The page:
Liberia - Economics of nature: Mapping Liberia's ecosystems to understand their value
Conservation scientist Trond Larsen and his team trekked through a remote forest in Liberia, recording the plants, animals, and insects that they saw. They noted whether the forest was intact or degraded. Far above their heads, NASA's Earth-observing satellites collected data about the terrain as the satellites continued their well-traveled orbits over Africa.
The data collected by the team and the satellites will be used by the Liberian government and the global non-profit Conservation International to factor the country's natural resources and ecosystems into its economic planning. This process is known as ecosystem accounting and helps to meet the standards outlined in the United Nation's System of Environmental-Economic Accounting (SEEA).
This project supports the goals of the Gaborone Declaration for Sustainability in Africa that includes 18 African countries, including Liberia, committed to ecosystem accounting for their natural resources and ecosystems. The project is a joint effort between NASA, Conservation International, and the Liberian Government through the Environmental Protection Agency (EPA) to pilot an innovative and replicable approach to more accurately map ecosystems to support effective planning and sustainable decision-making. NASA's satellite data and expert analysis will provide a country-wide picture of Liberia's hardwood forests, mangroves, and other ecosystems; Conservation International and the Liberian Government through the EPA will augment that data with their expertise in ecosystem accounting, field studies, and local knowledge to quantify the value of the country's natural resources and related ecosystem services. The project is focusing on Liberia for now, with plans to move on to Botswana and Gabon in the future.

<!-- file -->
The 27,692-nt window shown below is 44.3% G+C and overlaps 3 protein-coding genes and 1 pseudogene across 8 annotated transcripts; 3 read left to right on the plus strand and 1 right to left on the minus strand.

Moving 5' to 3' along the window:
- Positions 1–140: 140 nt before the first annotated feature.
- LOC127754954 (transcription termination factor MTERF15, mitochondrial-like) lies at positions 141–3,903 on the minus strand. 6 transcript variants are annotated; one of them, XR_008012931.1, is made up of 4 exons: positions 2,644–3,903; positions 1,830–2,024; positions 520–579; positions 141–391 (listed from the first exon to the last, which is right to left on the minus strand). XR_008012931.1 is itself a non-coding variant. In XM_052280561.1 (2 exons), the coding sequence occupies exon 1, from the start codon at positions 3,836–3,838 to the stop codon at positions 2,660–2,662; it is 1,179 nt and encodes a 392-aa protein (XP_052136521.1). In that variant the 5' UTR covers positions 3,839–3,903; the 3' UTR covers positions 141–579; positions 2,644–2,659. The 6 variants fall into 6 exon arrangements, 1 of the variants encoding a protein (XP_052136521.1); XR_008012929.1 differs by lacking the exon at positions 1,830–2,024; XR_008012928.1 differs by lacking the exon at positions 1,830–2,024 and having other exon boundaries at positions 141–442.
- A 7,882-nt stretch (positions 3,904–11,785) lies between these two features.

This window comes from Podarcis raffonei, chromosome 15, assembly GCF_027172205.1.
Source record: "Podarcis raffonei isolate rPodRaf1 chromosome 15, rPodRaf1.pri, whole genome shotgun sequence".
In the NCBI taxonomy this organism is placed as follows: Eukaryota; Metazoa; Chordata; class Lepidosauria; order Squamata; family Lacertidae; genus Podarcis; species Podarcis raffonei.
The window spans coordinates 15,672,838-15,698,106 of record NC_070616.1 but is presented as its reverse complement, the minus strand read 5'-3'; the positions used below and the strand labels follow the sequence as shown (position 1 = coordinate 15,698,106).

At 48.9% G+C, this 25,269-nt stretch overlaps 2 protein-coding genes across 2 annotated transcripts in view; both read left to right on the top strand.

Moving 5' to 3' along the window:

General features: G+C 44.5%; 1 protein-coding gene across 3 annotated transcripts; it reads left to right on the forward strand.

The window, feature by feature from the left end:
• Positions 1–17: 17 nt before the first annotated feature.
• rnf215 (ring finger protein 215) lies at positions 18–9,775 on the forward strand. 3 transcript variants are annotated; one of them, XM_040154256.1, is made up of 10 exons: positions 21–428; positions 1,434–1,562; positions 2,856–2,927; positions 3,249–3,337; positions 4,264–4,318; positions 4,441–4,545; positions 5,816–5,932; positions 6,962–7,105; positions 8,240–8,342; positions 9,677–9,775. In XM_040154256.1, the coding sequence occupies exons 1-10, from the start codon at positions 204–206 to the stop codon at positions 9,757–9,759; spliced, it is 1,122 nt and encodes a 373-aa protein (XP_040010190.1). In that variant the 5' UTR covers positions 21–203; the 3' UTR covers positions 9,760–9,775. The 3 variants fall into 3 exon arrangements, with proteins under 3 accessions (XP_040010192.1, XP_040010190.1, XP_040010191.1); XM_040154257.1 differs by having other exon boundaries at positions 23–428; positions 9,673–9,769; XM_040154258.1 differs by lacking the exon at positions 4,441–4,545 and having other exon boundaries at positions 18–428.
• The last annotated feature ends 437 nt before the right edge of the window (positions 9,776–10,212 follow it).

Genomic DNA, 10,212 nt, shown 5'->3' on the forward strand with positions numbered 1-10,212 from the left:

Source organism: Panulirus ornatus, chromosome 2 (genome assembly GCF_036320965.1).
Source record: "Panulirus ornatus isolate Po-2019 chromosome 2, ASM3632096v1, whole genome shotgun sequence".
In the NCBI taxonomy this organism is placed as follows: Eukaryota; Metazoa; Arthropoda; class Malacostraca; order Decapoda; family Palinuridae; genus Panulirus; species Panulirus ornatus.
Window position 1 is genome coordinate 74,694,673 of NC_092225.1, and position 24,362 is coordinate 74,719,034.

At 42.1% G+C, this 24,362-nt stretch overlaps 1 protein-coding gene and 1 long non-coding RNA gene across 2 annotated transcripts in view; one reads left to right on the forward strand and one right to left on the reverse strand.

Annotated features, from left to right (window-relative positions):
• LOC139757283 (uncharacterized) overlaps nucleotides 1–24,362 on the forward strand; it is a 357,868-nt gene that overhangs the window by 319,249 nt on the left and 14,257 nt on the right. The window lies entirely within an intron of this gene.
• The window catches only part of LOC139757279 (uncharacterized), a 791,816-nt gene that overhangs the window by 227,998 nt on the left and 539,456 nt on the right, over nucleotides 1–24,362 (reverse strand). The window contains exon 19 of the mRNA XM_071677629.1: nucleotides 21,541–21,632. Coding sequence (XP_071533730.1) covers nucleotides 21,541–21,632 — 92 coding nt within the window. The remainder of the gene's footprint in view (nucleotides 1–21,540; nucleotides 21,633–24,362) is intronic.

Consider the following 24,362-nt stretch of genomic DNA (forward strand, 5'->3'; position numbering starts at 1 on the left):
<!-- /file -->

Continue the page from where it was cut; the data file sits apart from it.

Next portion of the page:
"The problem is that we don't consistently know the value of ecosystems in Sub-Saharan Africa, and countries can't plan for and manage what they can't measure," said Daniel Juhn, Vice President at the Moore Center for Science at Conservation International. Taking stock of the country's natural resources is the first step toward identifying the natural capital—or value—of those resources, he says, which could improve conservation efforts.